Dominion, Dulles break ground on nation’s largest renewable energy project at an airport
Solar, storage and electric vehicle project would be the largest in the U.S.
Dominion and elected officials throw dirt during a groundbreaking ceremony at Dulles International Airport. (Charlie Paullin / Virginia Mercury)
LOUDOUN COUNTY — Virginia and Dominion Energy officials gathered at Dulles International Airport Tuesday to celebrate the groundbreaking of a solar, battery storage and electric vehicle initiative that they said would be the nation’s largest renewable energy project at an airport.
“We’re proud that Washington Dulles International will be the home of this project,” said Jack Potter, president and CEO of the Metropolitan Washington Airports Authority, which operates Dulles.
The project consists of 100 megawatts of solar power and 50 megawatts of battery storage. Dominion says it will have the ability to power 37,500 homes.
In exchange for the use of 835 acres of Dulles’ land, Dominion will also build two carports with solar panels on top that will generate 1 megawatt of electricity for the airport’s operations. The utility is also providing the airport 18 electric buses, 50 electric vehicles and electric vehicle charging stations.
Construction on the estimated $200 million project will begin later this year with an anticipated completion date of late 2026. The airport and the electric utility say it’s expected to create $200 million in economic activity and 300 construction jobs.
The project will join Dominion’s other renewable energy initiatives, which aim to meet a 2045 decarbonization deadline set by the 2020 Virginia Clean Economy Act. Besides major investments in solar, battery storage and a 176-turbine offshore wind farm expected to be the largest on the East Coast, the company’s plans include the development of a small modular nuclear reactor.
“We’re doing all of this because our fundamental mission is to power our customers today and every day by providing reliable, affordable and increasingly clean energy,” said Dominion Chair, President and CEO Bob Blue Tuesday. “Executing that mission demands protecting the environment and doing our part in the fight against climate change.”
Energy storage is seen as critical to the renewable energy transition because of its ability to provide electricity to the grid when the sun isn’t shining or the wind isn’t blowing. It also maintains a relatively small physical footprint, noted a task force convened by the Virginia State Corporation Commission, which regulates Dominion.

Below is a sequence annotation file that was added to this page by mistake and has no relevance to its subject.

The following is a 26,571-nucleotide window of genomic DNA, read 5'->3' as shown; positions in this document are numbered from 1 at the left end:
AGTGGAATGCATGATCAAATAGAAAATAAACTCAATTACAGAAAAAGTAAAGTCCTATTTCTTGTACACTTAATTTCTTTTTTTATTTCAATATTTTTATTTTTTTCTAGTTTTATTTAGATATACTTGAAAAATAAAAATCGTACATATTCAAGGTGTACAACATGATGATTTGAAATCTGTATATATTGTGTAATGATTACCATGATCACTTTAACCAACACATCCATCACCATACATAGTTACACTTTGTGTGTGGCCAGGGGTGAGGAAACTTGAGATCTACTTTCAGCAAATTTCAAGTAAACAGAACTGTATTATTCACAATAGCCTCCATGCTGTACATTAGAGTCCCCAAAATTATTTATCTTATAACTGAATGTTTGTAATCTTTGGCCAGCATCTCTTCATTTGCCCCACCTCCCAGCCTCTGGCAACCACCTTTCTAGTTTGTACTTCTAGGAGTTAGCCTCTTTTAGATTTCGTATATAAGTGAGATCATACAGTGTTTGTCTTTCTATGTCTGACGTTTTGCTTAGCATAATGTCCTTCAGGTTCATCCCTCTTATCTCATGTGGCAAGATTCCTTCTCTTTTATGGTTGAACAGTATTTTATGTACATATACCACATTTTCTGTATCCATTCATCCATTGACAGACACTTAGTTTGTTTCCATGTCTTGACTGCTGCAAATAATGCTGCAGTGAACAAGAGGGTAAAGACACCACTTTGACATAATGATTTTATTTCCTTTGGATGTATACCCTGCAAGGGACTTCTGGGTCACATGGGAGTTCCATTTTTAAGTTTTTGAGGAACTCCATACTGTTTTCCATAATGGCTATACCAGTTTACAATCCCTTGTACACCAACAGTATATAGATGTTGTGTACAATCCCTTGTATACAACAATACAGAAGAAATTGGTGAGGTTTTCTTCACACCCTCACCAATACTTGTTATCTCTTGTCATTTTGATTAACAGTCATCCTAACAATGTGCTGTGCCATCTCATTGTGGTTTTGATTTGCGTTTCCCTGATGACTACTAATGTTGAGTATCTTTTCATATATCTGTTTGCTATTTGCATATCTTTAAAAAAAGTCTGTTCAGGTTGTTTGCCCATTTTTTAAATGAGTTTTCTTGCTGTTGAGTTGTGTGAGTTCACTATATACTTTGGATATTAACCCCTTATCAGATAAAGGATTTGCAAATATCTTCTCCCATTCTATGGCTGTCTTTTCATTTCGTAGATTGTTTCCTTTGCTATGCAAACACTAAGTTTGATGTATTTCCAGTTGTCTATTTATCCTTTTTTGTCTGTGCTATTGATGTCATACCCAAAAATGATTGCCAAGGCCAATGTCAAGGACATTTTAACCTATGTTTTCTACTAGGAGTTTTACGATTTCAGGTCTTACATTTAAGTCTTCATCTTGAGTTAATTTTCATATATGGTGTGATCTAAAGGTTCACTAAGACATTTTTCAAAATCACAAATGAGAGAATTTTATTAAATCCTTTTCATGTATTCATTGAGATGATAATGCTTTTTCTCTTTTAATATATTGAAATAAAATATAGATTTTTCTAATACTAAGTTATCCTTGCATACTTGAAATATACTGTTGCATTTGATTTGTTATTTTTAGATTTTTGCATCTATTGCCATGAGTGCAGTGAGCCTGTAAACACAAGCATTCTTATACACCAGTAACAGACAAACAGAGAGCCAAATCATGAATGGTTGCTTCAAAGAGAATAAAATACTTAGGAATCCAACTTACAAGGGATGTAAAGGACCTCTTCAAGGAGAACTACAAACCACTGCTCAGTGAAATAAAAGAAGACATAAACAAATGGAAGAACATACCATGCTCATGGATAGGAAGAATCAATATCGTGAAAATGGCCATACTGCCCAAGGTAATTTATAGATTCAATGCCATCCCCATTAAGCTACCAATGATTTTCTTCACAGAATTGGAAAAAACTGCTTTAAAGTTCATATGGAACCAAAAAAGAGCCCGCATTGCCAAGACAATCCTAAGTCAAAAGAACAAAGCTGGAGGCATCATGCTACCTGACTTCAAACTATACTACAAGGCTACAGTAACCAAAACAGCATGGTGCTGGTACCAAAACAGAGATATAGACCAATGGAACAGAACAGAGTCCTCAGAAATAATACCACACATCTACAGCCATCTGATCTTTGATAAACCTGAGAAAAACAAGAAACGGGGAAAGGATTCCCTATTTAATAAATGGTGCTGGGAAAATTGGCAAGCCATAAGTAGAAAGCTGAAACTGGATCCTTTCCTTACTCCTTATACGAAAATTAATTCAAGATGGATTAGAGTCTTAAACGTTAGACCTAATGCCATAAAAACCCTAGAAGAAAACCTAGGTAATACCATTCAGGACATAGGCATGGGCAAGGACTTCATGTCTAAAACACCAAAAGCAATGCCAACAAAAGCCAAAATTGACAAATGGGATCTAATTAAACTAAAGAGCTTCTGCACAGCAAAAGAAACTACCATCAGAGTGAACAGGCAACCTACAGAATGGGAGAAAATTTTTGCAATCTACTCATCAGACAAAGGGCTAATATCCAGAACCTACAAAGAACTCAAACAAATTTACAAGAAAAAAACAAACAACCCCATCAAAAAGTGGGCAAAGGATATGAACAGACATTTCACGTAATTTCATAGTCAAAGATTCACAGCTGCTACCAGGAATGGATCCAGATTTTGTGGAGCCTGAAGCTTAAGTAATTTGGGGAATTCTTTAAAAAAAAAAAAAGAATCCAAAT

The VCEA requires Dominion to develop 2,700 megawatts of energy storage Dominion by 2035. However, most storage projects remain in what the SCC has called a “nascent” stage. In late 2020, after the VCEA passed, Dominion Vice President of Corporate Affairs and Communications Bill Murray called storage “the single most important technology and policy issue facing energy right now.”
When constructed, the battery storage facility at Dulles, which built off of a pilot Dominion launched in Scott County in 2019 to study how solar and battery storage can be combined, will be the largest in Dominion’s fleet. The company operates three other battery storage projects in Virginia, including 2 megawatt facilities in New Kent and Hanover counties, and is planning a 15.7 megawatt project in Sussex County.
The U.S. Department of Transportation gave final approval for the Dulles project in January. The Federal Aviation Administration, the SCC and other federal, state and local agencies also reviewed the proposal.
At the Tuesday groundbreaking, U.S. Sen. Mark Warner, D-Virginia, connected the Dulles project to the federal Inflation Reduction Act, which he said has already generated $1 trillion in clean energy investments.
“There’s no single silver bullet solution for the challenge around climate change,” Warner said, while advocating for the use of a range of different technologies, including battery storage and small modular nuclear reactors.
Local officials said the project offers a clear example of how to combat climate change.
“Anyone that doesn’t know that we have to do something today to leave an Earth for our children tomorrow is not paying attention,” said Phyllis Randall, chair of the Board of Supervisors for Loudoun County, where the project is located. “People will look and say, ‘If they can do it in Dominion, and MWAA and in Loudoun County, we can do it in Chicago. We can do it in L.A. We can do it in Miami.’”
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